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Height of a fluid in a small tube

  1. Apr 10, 2013 #1
    1. The problem statement, all variables and given/known data

    An upper tube of cross sectional area A, atmospheric pressure, and height h1 is connected to a lower tube with cross sectional area A/2 (and height 0). A fluid of uniform density rho flows through the system, with velocity v measured in the upper tube. A small open tube branches up off the lower one, with a column of fluid of height h2 inside it. Find h2.

    (See attached diagram.)

    2. Relevant equations

    Bernoulli's equation,

    P1 + pgh1 +1/2*pv12 = constant

    Continuity equation,

    A1v1 = A2v2


    3. The attempt at a solution

    Applying Bernoulli's equation between the top of fluid of height h2 and the left endpoint of the system, I got:

    (point 1 = left endpoint, point 2 = top of the column with height h2)

    P1 = atmospheric
    P2 = atmospheric
    KE1 = 1/2*rho*v2
    KE2 = 0
    PE1 = rho*g*h1
    PE2 = rho*g*h2

    Therefore h2 = h1 + v2/(2g). Is this right? I would think that a faster moving fluid pushes h2 up even higher (with h2 = h1 when v=0).

    The continuity equation tells us that the speed of the fluid inside the smaller tube is 2v. But does this even matter?
     

    Attached Files:

    Last edited: Apr 10, 2013
  2. jcsd
  3. Apr 10, 2013 #2

    tiny-tim

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    Welcome to PF!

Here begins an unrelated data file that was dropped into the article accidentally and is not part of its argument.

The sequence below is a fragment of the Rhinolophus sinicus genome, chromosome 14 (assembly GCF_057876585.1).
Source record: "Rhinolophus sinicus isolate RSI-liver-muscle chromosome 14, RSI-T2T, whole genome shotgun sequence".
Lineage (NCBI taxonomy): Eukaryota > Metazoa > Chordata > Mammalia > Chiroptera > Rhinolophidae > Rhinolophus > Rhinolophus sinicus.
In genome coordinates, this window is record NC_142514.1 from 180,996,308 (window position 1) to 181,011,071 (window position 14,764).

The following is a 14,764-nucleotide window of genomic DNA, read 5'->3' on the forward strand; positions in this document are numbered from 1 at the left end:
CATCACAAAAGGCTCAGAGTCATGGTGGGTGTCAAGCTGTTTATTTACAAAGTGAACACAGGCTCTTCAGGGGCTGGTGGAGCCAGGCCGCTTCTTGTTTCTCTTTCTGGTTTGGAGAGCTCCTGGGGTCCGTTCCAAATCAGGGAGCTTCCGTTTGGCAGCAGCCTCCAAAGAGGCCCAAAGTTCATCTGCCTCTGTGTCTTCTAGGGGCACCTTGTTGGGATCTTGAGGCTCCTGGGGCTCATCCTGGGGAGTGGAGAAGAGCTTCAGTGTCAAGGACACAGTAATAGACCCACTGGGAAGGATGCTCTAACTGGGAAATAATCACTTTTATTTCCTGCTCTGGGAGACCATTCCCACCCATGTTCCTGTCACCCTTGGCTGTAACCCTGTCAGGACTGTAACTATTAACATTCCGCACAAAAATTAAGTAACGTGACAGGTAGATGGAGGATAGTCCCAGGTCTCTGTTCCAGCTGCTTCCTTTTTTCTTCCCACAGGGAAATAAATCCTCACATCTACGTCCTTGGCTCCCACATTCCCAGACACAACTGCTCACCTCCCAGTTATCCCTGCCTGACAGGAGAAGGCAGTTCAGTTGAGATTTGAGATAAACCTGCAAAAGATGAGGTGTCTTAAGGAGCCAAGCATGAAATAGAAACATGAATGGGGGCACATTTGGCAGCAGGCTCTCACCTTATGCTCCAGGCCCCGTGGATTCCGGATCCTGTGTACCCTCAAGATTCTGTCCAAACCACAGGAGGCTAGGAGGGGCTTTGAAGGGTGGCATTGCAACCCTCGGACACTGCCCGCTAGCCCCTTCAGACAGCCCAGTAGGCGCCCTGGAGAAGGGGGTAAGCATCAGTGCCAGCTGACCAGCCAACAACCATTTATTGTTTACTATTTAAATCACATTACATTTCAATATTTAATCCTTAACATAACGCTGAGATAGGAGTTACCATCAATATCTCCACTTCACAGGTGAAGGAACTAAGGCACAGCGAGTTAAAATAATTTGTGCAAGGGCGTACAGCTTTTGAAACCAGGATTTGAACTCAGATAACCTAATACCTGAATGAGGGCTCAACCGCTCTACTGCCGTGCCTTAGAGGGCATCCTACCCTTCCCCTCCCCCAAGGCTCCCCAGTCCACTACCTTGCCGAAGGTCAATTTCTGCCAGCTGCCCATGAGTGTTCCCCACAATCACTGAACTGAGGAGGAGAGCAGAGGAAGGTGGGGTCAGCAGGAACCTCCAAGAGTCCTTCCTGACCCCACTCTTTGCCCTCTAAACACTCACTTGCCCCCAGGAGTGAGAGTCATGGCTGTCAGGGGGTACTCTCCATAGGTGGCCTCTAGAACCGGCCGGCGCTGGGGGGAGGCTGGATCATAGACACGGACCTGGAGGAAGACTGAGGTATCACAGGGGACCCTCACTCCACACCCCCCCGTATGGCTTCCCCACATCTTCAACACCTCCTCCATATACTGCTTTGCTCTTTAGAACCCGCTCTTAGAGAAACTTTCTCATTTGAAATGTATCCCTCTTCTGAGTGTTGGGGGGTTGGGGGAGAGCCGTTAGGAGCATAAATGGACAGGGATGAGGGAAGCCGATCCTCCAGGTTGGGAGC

Hi Ampere! Welcome to PF! :smile:
    No, you can't do that … Bernoulli's equation only applies along a streamline

    and the streamline doesn't go up that little tube, does it? :wink:
    Yes, because that is in the streamline!
     
  4. Apr 10, 2013 #3
    Thanks. So in that case you can find the pressure right under the small tube (with height h2 - did this below). But what equation do I use to travel outside the streamline?

    P1 = atmospheric
    P2 = unknown
    KE1 = 1/2*rho*v2
    KE2 = 1/2*rho*(2v)2
    PE1 = rho*g*h1
    PE2 = 0

    So P2 = Patm + rho*g*h1 - 3/2*rho*v2
     
  5. Apr 10, 2013 #4

    tiny-tim

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    Hi Ampere! :smile:
    The fluid in the thin vertical tube is stationary, so just use pressure difference = ρgh :wink:

    (technically, you can use any line in a stationary fluid as a streamline … but that doesn't mean you can then tag it onto a "real" streamline in a moving part of the fluid :wink:)
     
  6. Apr 10, 2013 #5
    So I get

    dP = rho*g*h2
    P2 - Patm = rho*g*h2

    and

    h2 = h1 - 3v2/(2g)

    So the faster the fluid flows, the lower the height h2 is? Is there actually a flow rate which would make h2 = 0, or even less than 0?
     
  7. Apr 10, 2013 #6

    tiny-tim

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    Bernoulli's equation does mean that when the speed is faster the pressure is lower. :smile:
    work it out! :wink:
     
  8. Apr 10, 2013 #7
    I found that the speed at which h2=0 is √(2gh1/3).

    So if h1 = 1m, then v = 2.556 m/s. What if I had v = 3 m/s, or even 6 m/s? What would be the physical meaning of a negative height?

    For example, if we go with h1 = 1m and v = 6 m/s, we get h2 = -4.51m. Huh?
     
  9. Apr 10, 2013 #8

    tiny-tim

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    It would mean you have a vacuum pump! :smile:
     
  10. Apr 10, 2013 #9
    Ah so air would be sucked into the tube along with the fluid? Interesting!

    Thanks, this makes sense now.
     
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